Matting And Framing

Should prints be matted and framed? Sure, that’s definitely a viable option—but it’s not always required. Matting and framing are expensive and can make shipping prints more cumbersome and expensive. If you’re working with a gallery, they’re likely to handle, or at least provide guidance in, the framing and finishing of your work.

If you’re doing it yourself and a framed print is to be shipped, consider glazing with an acrylic sheet rather than glass, the latter of which is much less likely to survive the shipping process intact. If you’re matting work (either as an end in itself or along the way to framing) consider the advice that fine photographs have traditionally been paired with bright white mats, and the thicker the mat (at minimum 4-ply, and for a really bold gallery look, 8-ply) the more premium the result. For prints smaller than 8×10 inches, be sure to allow at least two to three inches of mat at minimum around the print, and consider using a mat and frame combination that orients the frame vertically even if the print is horizontal. I also like to weight the print, or offset it, slightly above center for a more refined (in my opinion) appearance. A more contemporary approach, particularly for larger prints, might see just a couple of inches of white space around the image area, as well as horizontally oriented frames. Often, the white space that might once have been provided by a mat can now be done by printing smaller than the paper and leaving a thick two-inch white border around the image, then skipping the mat and going straight to framing.

For frames, it’s hard to go wrong with a simple wooden frame in a square profile finished in black, white or natural wood as your taste dictates. Working with a local framer is a great way to ensure top-notch materials and build quality, but the price for this is higher than with DIY. An alternate approach is to learn the skills of mat cutting and framing, and online vendors such as American Frame and Framebridge provide the equipment and materials to more affordably cut mats and do framing for yourself.


Regardless of how you choose to finish your work, remember to build that cost into the price. You should never break even on the costs of these additional services, so build in a substantial profit for not only the materials but the time and value involved in providing a refined finished piece. A typical business’s materials markup of 15 to 20 percent is likely quite insufficient when considering a high-margin industry such as artwork, so start by scoping out the competition—particularly those in your area, producing similar work and with a similar level of experience—in an effort to determine the going rate that the market will bear. There’s by no means a requirement that your rates match those of other artists, but it’s an opportunity to educate yourself on what works and what doesn’t.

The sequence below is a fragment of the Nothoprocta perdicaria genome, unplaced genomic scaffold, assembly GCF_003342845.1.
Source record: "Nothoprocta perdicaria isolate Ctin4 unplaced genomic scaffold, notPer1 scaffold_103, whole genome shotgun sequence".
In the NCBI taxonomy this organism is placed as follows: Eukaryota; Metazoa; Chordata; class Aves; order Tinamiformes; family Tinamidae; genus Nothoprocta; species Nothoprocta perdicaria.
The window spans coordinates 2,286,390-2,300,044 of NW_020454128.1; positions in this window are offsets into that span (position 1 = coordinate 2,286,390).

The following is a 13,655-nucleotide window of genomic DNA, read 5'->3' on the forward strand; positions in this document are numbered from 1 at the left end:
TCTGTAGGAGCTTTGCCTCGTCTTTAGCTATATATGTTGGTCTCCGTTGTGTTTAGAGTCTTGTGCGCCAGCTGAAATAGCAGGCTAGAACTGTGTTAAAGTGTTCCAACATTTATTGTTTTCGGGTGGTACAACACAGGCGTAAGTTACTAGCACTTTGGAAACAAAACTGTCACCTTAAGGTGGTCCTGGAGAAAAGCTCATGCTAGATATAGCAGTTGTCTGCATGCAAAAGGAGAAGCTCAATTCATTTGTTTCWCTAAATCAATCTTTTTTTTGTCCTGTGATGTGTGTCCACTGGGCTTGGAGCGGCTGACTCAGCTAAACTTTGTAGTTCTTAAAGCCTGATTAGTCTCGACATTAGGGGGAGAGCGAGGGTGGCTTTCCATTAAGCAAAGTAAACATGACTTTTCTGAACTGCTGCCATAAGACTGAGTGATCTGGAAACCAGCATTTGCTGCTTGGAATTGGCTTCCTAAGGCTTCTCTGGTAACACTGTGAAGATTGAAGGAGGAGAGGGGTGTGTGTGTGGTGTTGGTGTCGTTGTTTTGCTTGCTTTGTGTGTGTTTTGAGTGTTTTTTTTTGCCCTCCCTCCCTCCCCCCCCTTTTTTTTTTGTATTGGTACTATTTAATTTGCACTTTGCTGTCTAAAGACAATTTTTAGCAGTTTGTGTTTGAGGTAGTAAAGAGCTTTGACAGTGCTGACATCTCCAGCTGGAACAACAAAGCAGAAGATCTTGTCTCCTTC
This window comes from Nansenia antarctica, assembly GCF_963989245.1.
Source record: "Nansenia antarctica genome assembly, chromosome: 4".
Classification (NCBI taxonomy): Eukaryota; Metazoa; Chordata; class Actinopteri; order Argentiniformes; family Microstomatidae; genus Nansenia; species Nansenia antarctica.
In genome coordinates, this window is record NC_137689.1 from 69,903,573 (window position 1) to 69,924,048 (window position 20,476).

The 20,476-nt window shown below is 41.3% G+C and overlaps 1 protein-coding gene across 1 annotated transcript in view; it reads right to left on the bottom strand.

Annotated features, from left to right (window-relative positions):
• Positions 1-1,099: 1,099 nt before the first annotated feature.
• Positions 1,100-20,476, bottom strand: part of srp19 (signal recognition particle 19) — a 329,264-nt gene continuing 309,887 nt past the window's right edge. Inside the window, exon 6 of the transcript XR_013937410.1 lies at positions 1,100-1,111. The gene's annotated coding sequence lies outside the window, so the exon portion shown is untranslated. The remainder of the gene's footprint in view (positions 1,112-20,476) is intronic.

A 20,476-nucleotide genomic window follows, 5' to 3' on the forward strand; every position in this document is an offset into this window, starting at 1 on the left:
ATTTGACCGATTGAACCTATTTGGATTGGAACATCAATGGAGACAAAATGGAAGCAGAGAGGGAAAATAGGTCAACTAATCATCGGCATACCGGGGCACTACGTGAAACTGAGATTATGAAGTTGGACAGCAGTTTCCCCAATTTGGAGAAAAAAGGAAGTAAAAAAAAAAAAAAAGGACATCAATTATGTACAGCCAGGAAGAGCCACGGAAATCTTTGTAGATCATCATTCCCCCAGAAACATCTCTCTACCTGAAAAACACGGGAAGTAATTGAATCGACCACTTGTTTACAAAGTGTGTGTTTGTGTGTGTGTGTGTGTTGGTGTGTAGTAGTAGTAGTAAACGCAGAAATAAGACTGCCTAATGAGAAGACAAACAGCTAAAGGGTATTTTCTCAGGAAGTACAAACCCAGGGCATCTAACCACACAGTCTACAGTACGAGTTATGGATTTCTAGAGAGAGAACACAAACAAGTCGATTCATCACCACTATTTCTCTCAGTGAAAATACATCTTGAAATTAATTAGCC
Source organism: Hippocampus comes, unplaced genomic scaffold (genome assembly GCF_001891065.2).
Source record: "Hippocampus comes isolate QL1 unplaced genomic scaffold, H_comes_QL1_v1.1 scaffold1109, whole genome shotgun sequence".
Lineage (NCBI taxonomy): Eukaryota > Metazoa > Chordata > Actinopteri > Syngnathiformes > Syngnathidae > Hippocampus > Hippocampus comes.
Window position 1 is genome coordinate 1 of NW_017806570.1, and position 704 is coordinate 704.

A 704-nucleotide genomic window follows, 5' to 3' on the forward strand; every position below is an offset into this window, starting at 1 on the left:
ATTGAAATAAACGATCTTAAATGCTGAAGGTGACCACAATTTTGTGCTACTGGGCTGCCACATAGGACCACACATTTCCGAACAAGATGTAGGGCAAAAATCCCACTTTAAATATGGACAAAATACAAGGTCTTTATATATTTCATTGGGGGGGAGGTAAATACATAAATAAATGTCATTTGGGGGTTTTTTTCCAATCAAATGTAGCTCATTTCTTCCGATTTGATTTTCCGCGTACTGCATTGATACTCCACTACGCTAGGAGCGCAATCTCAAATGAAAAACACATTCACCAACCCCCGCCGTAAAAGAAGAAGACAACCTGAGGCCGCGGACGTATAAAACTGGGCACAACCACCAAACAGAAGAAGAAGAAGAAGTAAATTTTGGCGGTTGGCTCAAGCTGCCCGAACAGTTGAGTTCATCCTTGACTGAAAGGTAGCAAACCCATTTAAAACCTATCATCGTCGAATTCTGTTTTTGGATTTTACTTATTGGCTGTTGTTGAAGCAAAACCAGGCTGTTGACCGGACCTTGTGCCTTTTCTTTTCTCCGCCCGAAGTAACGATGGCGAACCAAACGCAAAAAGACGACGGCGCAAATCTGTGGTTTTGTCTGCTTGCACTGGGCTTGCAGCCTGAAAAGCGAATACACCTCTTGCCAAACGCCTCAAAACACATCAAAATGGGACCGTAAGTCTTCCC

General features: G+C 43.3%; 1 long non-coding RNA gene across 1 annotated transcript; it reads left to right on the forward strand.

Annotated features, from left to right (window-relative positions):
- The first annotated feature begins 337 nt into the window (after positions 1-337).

Speaking of pricing and marketplaces, there’s, unfortunately, no easy answer to questions of where one should sell their work and how much they should charge. For those hoping for art world success, it all starts with galleries. These gallerists and collectors will ultimately help shape the nature of the work as well as the materials and processes used to produce it and, of course, the price. They’ll also provide much more specific and useful information than even the most well-resourced online primer.

Resources For Selling Photographic Prints

For those simply looking to sell their photography as a fun side hustle, the art fair route may offer the ideal path to commercial success. For those serious about turning their fine art photography into a business endeavor, I highly recommend the book “How to Survive and Prosper as an Artist” by Caroll Michels. She offers practical, sage advice for photographers and artists of all types who aim to make a career selling their work.

Also, don’t discount the opportunities availed by social media for selling photographic printsparticularly to the audience that’s most likely interested in purchasing—your family and friends. From Instagram and Facebook to Etsy, eBay and Pinterest, opportunities abound for those who want to make the selling process easy—including everything from marketing to payment processing and shipping. You can even set up a website with help from companies such as Photoshelter and Pixieset that will integrate directly with photo labs providing “print on demand” service so customers can order with a click and their orders are printed and shipped with zero intervention from the photographer.

Ultimately, there’s no simple formula for success when it comes to selling photographic prints, but whether you’re hoping to simply offer to your family or are trying to make it big with an audience of adoring collectors, there have never been more avenues available for producing and selling photographic prints.